It is likely the animals arrived early in the Ice Age and well before people, since abundant animal fossils are found in Pleistocene sediments in the Americas. Even some animals that could not tolerate much cold found their way to the Americas and may have passed through the Bering Land Bridge early in the Ice Age. An alternative method of migrating to the Americas would have been rafting on log mats.38 Was the Bering Land Bridge tectonically uplifted early in the Ice Age?

It is interesting that uniformitarian scientists believe the Bering Land Bridge was dry before about 4.5 Ma in the Early Pliocene.65,66 If the Flood/post-Flood boundary was just below the Pliocene Gubik Formation in Alaska, this would support the idea that this area was tectonically uplifted and exposed early in the Ice Age, despite high global sea levels. There are Pacific fossils in the lower Gubik Formation, which implies the Bering Strait was open for part of the deposition of this formation, which is mostly marine. However, some uniformitarians believe the Bering Land Bridge existed since the mid Cretaceous ,67 with the closing date of the land bridge, at about 3 Ma, likely determined by the need to account for the similar fossils on Eurasia and North America.49 Evidence is currently lacking for the early Ice Age exposure of the Bering Land Bridge and more research is needed.


The Arctic coastal plain sediments of North America are difficult to classify as to whether they are Flood, post-Flood, or both. Based on criteria developed for locating the Flood/post-Flood boundary, and despite some contrary evidence, the most significant evidence points to the boundary being above the Beaufort Formation of Canada and below the Gubik Formation of Alaska. These boundary designations remain tentative. This is one example where the boundary locations are equivocal, assuming the geological column for sake of reference.

Posted on homepage: 6 March 2020

References and notes

  1. Oard, M.J., The Flood/Post-Flood Boundary is in the Late Cenozoic with Little Post-Flood Catastrophism, michael.oards.net/PostFloodBoundary.htm, 2014. Return to text.
  2. Oard, M.J., Flood processes into the late Cenozoic: part 2—sedimentary rock evidence, J. Creation 30(2):67–75, 2016. Return to text.
  3. Oard, M.J., Flood processes into the late Cenozoic: part 3—organic evidences, J. Creation 31(1):51–57, 2017. Return to text.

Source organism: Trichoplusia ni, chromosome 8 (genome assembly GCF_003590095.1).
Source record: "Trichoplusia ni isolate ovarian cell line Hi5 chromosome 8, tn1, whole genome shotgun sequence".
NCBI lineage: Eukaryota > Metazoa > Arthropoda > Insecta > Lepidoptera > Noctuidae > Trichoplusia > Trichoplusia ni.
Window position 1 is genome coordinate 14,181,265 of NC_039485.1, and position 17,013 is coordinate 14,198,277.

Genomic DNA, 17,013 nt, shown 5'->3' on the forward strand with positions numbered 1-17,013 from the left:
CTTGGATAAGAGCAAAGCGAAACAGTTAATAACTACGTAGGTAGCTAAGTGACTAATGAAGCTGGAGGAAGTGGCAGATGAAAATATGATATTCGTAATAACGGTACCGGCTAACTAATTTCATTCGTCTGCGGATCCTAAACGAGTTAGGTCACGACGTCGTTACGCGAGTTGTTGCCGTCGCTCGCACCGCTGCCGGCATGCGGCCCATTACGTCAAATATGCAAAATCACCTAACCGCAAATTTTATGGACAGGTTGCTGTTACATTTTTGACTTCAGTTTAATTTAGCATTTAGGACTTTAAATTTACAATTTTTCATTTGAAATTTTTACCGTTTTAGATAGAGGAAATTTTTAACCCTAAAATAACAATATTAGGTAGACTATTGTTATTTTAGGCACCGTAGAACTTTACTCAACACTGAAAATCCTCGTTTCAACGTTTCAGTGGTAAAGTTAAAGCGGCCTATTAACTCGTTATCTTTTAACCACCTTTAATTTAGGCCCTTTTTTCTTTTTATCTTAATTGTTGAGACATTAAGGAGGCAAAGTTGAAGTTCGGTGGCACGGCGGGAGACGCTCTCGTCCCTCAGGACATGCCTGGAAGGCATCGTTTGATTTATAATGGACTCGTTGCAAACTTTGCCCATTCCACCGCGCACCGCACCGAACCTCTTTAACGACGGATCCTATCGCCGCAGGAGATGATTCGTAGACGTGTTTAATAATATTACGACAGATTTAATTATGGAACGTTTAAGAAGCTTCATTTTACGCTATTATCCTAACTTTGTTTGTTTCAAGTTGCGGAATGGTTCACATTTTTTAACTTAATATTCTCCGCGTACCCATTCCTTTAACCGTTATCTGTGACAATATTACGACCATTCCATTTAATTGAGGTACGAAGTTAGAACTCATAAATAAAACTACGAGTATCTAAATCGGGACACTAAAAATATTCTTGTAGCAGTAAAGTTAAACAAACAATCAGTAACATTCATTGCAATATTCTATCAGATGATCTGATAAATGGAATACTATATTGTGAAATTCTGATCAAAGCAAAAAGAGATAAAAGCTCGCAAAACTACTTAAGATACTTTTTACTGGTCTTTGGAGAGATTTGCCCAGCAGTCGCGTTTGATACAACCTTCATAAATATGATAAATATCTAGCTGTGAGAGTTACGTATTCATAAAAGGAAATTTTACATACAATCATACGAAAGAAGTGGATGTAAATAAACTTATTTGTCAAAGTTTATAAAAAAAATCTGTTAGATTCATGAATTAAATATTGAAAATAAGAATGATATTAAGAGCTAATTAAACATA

4. Oard, M.J., Flood processes into the late Cenozoic: part 4—tectonic evidence, J. Creation 31(1):58–65, 2017. Return to text.
  5. Oard, M.J., Flood processes into the late Cenozoic: part 5—geomorphological evidence, J. Creation 32(2):70–78, 2018. Return to text.
  6. Oard, M.J., Were the Wind River terraces caused by multiple glaciations? CRSQ 50(3):154–171, 2014. Return to text.
  7. Oard, M.J., Relating the Lava Creek ash to the post-Flood boundary, J. Creation 28(1):104–113, 2014. Return to text.
  8. Archer, M., Hand, S.J., and Godthelp, H., Riversleigh: The story of animals in ancient rainforests of inland Australia, Reed Books, New South Wales, Australia, 1991. Return to text.
  9. Oard, M.J., Frozen in Time: Woolly mammoths, the Ice Age, and the biblical key to their secrets, Master Books, Green Forest, AR, 2004. Return to text.
  10. Reed, J. K., Kulikovsky, A.S., and Oard, M.J., Can recolonization explain the rock record? CRSQ 46(1):27–39, 2009. Return to text.
  11. Granz, A., Johnson, L., and Sweeney, J.F. (Eds.), The Arctic Ocean Region: The geology of North America, Volume L, Geological Society of America, Boulder, CO, 1990. Return to text.
  12. Salzmann, U., Williams, M., Haywood, A.M., Johnson, A.L.A., Kender, S., and Zalasiewicz, J., Climate and environment of the Pliocene warm world, Palaeogeography, Palaeoclimatology, Palaeoecology 309:1–8, 2011. Return to text.
  13. Salzmann et al., ref. 12, p. 5. Return to text.
  14. Csank, A.Z., Tripati, A.K., Patterson, W.P., Eagle, R.A., Rybczynski, N., Ballantyne, A.P., and Eiler, J.M., Estimates of Arctic land surface temperatures during the Early Pliocene from two novel proxies, Earth and Planetary Science Letters 304:291–299, 2011. Return to text.
  15. Salzmann et al., ref. 12, p. 4. Return to text.
  16. Brigham-Grette, J., et al., Pliocene warmth, polar amplification, and stepped Pleistocene cooling recorded in NE Arctic Russia, Science 340:1421–1427, 2013. Return to text.
  17. Ballantyne, A.P., Greenwood, D.R., Sinninghe Damsté. J.S., Csank, A.Z., Eberle, J.J., and Rybczynski, N., Significantly warmer Arctic surface temperatures during the Pliocene indicated by multiple independent proxies, Geology 38(7):603–606, 2010. Return to text.
  18. Ballantyne, A.P., Rybczynski, N., Baker, P.A., Harington, C.R., and White, D., Pliocene Arctic temperature constraints from the growth rings and isotopic composition of fossil larch, Palaeogeography, Palaeoclimatology, Palaeoecology 242:188–200, 2006. Return to text.
  19. Pagani, M., Liu, Z., LaRiviere, J., and Ravelo, A.C., High Earth-system climate sensitivity determined from Pliocene carbon dioxide concentrations, Nature Geoscience 3:27–30, 2010. Return to text.
  20. Rybczynski, N., Gosse, J.C., Harington, C.R., Wogelius, R.A., Hidy, A.J., and Buckley, M., Mid-Pliocene warm-period deposits in the High Arctic yield insight into camel evolution, Nature Communications 4:1–9, 2013. Return to text.
  21. Salzmann et al., ref. 12, p. 2. Return to text.
  22. Wayman, E., Forests once covered Arctic, Science News 183(12):13, 2013. Return to text.